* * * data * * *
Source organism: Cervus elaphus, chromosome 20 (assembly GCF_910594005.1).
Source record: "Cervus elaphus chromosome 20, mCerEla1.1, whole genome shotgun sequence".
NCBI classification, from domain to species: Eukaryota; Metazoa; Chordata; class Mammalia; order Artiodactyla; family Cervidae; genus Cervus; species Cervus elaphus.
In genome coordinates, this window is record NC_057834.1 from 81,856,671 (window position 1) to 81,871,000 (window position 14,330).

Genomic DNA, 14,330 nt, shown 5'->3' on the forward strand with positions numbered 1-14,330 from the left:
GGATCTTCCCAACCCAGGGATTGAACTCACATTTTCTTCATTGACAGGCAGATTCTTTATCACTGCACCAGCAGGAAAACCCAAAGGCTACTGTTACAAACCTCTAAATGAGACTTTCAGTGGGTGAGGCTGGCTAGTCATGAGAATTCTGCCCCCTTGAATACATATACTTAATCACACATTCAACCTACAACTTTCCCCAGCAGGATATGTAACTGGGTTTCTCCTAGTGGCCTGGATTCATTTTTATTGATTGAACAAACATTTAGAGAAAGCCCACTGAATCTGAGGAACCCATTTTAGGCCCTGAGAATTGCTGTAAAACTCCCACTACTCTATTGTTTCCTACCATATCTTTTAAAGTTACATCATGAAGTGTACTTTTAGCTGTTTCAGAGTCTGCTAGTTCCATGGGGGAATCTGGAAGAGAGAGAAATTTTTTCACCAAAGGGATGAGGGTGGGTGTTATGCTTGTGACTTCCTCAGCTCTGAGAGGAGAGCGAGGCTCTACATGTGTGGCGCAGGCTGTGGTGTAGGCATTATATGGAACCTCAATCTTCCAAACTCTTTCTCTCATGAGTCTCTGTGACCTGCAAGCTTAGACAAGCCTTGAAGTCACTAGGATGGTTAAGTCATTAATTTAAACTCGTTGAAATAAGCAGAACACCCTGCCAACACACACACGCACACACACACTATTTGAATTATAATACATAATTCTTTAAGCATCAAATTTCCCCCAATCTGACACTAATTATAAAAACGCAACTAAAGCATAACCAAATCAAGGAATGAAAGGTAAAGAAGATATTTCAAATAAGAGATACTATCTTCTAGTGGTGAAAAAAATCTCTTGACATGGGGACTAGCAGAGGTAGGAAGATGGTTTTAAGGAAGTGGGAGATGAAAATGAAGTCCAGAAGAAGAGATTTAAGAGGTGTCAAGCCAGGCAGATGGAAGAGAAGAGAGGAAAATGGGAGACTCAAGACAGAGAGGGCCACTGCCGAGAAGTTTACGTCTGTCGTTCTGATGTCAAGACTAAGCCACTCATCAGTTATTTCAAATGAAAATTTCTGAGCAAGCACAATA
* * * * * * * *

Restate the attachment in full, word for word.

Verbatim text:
Source organism: Cervus elaphus, chromosome 20 (assembly GCF_910594005.1).
Source record: "Cervus elaphus chromosome 20, mCerEla1.1, whole genome shotgun sequence".
NCBI classification, from domain to species: Eukaryota; Metazoa; Chordata; class Mammalia; order Artiodactyla; family Cervidae; genus Cervus; species Cervus elaphus.
In genome coordinates, this window is record NC_057834.1 from 81,856,671 (window position 1) to 81,871,000 (window position 14,330).

Genomic DNA, 14,330 nt, shown 5'->3' on the forward strand with positions numbered 1-14,330 from the left:
GGATCTTCCCAACCCAGGGATTGAACTCACATTTTCTTCATTGACAGGCAGATTCTTTATCACTGCACCAGCAGGAAAACCCAAAGGCTACTGTTACAAACCTCTAAATGAGACTTTCAGTGGGTGAGGCTGGCTAGTCATGAGAATTCTGCCCCCTTGAATACATATACTTAATCACACATTCAACCTACAACTTTCCCCAGCAGGATATGTAACTGGGTTTCTCCTAGTGGCCTGGATTCATTTTTATTGATTGAACAAACATTTAGAGAAAGCCCACTGAATCTGAGGAACCCATTTTAGGCCCTGAGAATTGCTGTAAAACTCCCACTACTCTATTGTTTCCTACCATATCTTTTAAAGTTACATCATGAAGTGTACTTTTAGCTGTTTCAGAGTCTGCTAGTTCCATGGGGGAATCTGGAAGAGAGAGAAATTTTTTCACCAAAGGGATGAGGGTGGGTGTTATGCTTGTGACTTCCTCAGCTCTGAGAGGAGAGCGAGGCTCTACATGTGTGGCGCAGGCTGTGGTGTAGGCATTATATGGAACCTCAATCTTCCAAACTCTTTCTCTCATGAGTCTCTGTGACCTGCAAGCTTAGACAAGCCTTGAAGTCACTAGGATGGTTAAGTCATTAATTTAAACTCGTTGAAATAAGCAGAACACCCTGCCAACACACACACGCACACACACACTATTTGAATTATAATACATAATTCTTTAAGCATCAAATTTCCCCCAATCTGACACTAATTATAAAAACGCAACTAAAGCATAACCAAATCAAGGAATGAAAGGTAAAGAAGATATTTCAAATAAGAGATACTATCTTCTAGTGGTGAAAAAAATCTCTTGACATGGGGACTAGCAGAGGTAGGAAGATGGTTTTAAGGAAGTGGGAGATGAAAATGAAGTCCAGAAGAAGAGATTTAAGAGGTGTCAAGCCAGGCAGATGGAAGAGAAGAGAGGAAAATGGGAGACTCAAGACAGAGAGGGCCACTGCCGAGAAGTTTACGTCTGTCGTTCTGATGTCAAGACTAAGCCACTCATCAGTTATTTCAAATGAAAATTTCTGAGCAAGCACAATA